_Survey of Accessible Museum Programs This writing goes through what it means for a museum to have accessible programs, specifically looking at art museums. Accessible encompasses much more than elevators and hand rails; museums must also account for elderly visitors, visitors with visual or audio impairments, and visitors with cognitive or developmental disabilities. As seen through this survey research, of the museums that offer accessible tools and programming, many only cater to a few of the mentioned communities.
Credits to the Philadelphia Museum of Art
Project Art-Ability This is a proposal for a museum program for adults with cognitive disabilities using sensory activities to interact with the collection. The proposal is based on my previous "Survey of Accessible Museum Programs" and observations at a program for elderly adults with Alzheimer's or dementia at the Art Institute of Chicago. I used the AIC collection for the exemplar but with the intent that the proposal could be applied at other art museums.
Hogarth, The Rake's Progress (1785)
Ages of Madness: A Study of Language and Framing The societal standard of normal versus abnormal isolates and allows for discrimination against minority groups, such as people with disabilities. This standard has been developed over history, and continuously sustained through qualifying language. This essay looks at the development and changes to language to continually enforce individuals with disabilities as "other" or "abnormal".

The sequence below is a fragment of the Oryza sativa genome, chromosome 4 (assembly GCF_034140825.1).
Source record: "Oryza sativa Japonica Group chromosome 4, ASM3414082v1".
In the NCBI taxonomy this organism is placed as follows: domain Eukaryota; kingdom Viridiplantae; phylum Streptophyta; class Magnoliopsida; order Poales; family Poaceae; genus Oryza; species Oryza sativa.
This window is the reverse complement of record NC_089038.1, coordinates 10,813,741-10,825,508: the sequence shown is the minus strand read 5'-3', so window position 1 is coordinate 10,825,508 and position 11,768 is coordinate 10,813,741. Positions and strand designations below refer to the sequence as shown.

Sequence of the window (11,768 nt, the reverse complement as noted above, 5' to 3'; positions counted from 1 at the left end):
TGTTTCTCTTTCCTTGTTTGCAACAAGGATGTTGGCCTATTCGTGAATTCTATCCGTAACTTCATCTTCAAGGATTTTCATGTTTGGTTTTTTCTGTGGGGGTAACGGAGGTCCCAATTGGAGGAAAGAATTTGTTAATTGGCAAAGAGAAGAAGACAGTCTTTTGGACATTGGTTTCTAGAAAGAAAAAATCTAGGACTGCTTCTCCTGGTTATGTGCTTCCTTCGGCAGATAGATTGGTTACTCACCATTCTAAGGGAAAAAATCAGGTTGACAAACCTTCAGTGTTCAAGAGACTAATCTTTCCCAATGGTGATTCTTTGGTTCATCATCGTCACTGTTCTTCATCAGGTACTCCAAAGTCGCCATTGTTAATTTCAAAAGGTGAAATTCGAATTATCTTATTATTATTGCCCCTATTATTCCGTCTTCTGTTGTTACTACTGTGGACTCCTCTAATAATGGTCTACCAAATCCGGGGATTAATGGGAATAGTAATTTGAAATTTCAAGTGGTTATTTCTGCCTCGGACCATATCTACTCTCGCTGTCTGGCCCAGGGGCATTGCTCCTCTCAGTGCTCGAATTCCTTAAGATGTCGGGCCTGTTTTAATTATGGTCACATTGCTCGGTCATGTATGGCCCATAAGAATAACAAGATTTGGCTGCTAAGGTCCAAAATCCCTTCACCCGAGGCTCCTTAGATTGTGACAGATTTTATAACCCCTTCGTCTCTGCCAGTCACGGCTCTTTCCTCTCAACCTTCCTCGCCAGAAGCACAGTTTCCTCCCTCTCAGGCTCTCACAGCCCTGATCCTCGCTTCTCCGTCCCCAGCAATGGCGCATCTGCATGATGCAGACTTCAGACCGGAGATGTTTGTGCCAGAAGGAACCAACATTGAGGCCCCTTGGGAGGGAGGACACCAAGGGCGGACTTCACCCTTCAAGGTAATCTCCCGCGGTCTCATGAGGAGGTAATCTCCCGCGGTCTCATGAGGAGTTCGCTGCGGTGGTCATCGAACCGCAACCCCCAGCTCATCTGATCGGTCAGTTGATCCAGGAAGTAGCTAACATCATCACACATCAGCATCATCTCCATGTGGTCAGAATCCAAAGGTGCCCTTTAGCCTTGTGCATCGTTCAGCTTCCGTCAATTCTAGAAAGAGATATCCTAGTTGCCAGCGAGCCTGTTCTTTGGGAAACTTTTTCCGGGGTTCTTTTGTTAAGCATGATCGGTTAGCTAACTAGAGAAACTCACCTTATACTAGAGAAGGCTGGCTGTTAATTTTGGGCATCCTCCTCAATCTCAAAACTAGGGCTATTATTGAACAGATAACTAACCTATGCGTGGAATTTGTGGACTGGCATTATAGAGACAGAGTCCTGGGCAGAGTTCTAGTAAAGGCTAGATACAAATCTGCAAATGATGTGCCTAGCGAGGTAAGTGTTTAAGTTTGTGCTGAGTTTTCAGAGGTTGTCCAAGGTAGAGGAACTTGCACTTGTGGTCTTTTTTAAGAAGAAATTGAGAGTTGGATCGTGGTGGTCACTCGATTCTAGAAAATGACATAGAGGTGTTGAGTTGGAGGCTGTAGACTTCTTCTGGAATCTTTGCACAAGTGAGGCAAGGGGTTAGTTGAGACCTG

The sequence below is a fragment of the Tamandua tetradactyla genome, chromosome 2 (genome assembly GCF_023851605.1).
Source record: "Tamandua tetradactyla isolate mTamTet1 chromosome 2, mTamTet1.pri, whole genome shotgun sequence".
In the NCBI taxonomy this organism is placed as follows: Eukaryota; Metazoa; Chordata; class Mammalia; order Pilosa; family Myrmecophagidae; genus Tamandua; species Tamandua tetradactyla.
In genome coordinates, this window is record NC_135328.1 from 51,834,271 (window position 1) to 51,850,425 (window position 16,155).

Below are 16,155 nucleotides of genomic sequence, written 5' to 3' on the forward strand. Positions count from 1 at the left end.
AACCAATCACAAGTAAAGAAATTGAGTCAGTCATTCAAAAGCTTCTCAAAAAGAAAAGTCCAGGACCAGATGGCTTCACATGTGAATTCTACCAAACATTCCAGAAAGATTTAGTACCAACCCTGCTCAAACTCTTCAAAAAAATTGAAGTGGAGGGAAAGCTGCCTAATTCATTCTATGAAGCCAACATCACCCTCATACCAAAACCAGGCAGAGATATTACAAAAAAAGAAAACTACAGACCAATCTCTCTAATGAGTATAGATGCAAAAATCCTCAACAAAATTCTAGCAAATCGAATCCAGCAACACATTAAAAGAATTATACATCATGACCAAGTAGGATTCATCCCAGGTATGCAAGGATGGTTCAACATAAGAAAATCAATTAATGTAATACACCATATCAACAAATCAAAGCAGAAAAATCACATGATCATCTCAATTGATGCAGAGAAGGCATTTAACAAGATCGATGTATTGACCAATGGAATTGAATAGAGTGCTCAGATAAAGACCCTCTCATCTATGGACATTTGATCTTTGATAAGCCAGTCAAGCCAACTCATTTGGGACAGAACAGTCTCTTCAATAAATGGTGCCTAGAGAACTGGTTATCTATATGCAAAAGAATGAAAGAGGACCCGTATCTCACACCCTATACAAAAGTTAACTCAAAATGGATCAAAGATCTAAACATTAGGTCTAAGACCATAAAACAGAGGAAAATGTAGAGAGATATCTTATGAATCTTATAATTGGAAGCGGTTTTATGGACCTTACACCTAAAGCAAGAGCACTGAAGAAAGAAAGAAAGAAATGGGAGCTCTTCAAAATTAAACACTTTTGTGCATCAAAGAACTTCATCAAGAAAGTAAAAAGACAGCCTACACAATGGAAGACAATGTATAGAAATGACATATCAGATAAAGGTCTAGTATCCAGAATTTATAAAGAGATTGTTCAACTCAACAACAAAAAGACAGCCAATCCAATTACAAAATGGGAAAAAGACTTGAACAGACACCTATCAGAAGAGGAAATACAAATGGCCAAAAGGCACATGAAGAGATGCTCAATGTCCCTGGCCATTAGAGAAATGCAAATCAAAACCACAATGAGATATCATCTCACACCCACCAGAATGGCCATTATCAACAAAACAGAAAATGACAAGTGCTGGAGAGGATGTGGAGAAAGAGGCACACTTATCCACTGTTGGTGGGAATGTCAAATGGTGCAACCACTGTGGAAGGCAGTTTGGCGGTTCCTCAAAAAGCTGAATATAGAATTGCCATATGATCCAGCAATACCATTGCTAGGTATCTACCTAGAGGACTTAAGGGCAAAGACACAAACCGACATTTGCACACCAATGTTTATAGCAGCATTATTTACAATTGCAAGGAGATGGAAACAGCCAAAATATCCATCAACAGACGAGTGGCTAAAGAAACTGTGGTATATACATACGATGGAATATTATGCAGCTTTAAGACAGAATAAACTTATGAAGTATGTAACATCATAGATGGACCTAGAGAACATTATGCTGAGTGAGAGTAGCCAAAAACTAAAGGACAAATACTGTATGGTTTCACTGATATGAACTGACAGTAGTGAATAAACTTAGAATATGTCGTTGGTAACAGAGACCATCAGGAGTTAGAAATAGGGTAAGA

Dubuffet, Dhotel Nuance d'abricot (1947)
Outside Art: A movement of the past yet a deception of the present Outsider Art was a term first established during the early twentieth century as a label for a newly-recognized style of art and a group of artists that were divergent to the academic traditions and typical conventions. This term, though not a movement, was emblematic of the modern ideal: authentic, expressive and avant-garde, or against the grain. Through this essay I look at what it truly means to be an "outsider" artist and how the label has changed over time due to the art market.